Tuesday, November 20, 2007

Some mitigation strategies for agriculture -- with implications for adaptation

Cleantech Collective, by Jonathan Smith, or "jcwinnie": As soon as release of the preliminary report was announced, Biopact heralded IPCC advocacy for BECS (Bio Energy with Carbon Storage), a “low-tech” initiative that AG readers know as agri-char. The Synthesis Report includes a list of key mitigation technologies and practices. Currently commercially available technologies and practices that the IPCC see as key to the mitigation of GHG emissions from the agriculture sector include:
  1. Improved crop and grazing land management to increase soil carbon storage;
  2. Restoration of cultivated peaty soils and degraded lands;
  3. Improved rice cultivation techniques;
  4. Improved livestock and manure management to reduce CH4 emissions;
  5. Improved nitrogen fertilizer application techniques to reduce N2O emissions;
  6. Dedicated energy crops to replace fossil fuel use;
  7. Improved energy efficiency in agricultural operations.

Substituting coal with biomass as a fuel in the generation of electric power need not require dedicated energy crops to reduce GHG emissions. In the United States, in terms of grazing land management that could increase the capture of carbon dioxide, some scientists have suggested the growing and harvesting of “diverse mixtures of long-lived, deep-rooted native plants on damaged, unproductive farmland.”

“We have a vision of restoring a lot of prairie throughout the Midwest, and having something that will be mowed every year for hay and then either pelletized and burned, or converted into ethanol,” says University of Minnesota Professor David Tilman, who has conducted prairie grass research at the Cedar Creek Natural History Area for 12 years. A world-renowned ecologist, Tilman is lead author of a new study about prairie grasses as a biofuel source.

At least one study commissioned by the National Renewable Energy Laboratory indicates that using biomass to generate electricity could result in a 47% decrease in green house gases compared with the use of petroleum. In terms of soil ecology, some research suggest that is more beneficial when “they harvest the grass after a killing frost, so that virtually all the nutrients have left the plant body which is harvested, and are left in the root bit which is left on site.”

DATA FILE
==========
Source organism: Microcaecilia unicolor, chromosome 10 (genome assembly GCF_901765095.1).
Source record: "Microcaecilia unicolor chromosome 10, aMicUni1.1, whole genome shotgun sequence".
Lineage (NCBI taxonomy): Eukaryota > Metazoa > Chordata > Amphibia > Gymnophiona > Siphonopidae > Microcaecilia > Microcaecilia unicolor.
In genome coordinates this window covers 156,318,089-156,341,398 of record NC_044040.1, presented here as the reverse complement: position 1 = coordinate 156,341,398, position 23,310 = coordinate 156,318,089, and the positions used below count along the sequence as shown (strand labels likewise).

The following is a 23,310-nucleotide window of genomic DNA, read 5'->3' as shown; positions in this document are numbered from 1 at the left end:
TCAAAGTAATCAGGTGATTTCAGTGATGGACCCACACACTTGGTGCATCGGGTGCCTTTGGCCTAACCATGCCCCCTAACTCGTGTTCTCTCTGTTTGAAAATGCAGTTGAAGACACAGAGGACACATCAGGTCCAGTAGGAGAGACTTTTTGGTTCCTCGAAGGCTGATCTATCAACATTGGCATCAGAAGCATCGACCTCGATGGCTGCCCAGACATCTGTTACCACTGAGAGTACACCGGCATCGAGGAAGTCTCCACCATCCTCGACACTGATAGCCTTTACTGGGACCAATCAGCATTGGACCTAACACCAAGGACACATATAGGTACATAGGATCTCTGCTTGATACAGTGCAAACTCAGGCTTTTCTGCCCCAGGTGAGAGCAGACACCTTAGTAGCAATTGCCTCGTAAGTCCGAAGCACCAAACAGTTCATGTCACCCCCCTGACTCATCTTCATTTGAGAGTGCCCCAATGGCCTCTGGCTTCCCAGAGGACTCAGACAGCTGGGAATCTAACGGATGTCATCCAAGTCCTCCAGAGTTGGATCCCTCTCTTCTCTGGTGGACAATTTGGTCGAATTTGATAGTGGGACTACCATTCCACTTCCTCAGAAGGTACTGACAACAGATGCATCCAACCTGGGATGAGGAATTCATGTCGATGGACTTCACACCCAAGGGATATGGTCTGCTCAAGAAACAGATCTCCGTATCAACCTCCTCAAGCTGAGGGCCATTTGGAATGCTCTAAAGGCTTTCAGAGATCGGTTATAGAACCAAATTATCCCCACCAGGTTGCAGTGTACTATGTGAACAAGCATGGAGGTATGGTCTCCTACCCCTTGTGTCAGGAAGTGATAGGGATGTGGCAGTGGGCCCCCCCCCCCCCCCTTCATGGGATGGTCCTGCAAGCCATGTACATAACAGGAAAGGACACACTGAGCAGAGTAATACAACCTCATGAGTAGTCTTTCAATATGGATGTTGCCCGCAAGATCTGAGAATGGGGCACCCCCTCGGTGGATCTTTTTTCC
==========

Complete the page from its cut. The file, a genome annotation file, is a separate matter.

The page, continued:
While switchgrass, Miscanthus giganteus and scores of other plants are now being studied for energy production, such ligno-cellulosic crops require farmers to adapt their current operations. Planting, cultivating and harvesting such dedicated energy crops may require adjustments to existing equipment or different equipment than farmers already may have. While argument exists over whether such energy crops require more processing by the companies that purchase bio-energy crops; generally collection and storage are different.

E3 Biofuels Cycle

Some would argue that agricultural waste is a better way to increase efficiency. On the other hand, the cost of preparation and increasing transportation costs have negative impacts upon efficient conversion of agricultural waste, e.g., stover1. Furthermore, farmers are likely to find it difficult to compete with two other sources of supply, forestry waste and municipal solid waste, for fee-based supply of thermoelectric plants, since the handling of waste is a more established expense for such industries, whereas farmland can benefit from recycling of the waste in situ.

On the other hand, waste that is a byproduct from the processing of harvested crops, e.g., bagasse, rice husks, chaff, etc., and can be done with little additional ongoing effort, then such conversion of waste to energy would seem advisable.

The most controversial recommendation for U.S. agriculture is Improved livestock and manure management. The meat industry, i.e., huge-scale confined-animal feedlot operation (CAFO) players like Tyson and Smithfield, is resisting such melioration, which would translate not only to improved air quality, but also improved water quality. A less evident, yet significantly great resistance comes from fossil fuel dominance over agriculture. Fertilizers, herbicides and pesticides require petroleum and the processing of agricultural products depends upon coal and natural gas.
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  1. 1Corn Stover Collection Project

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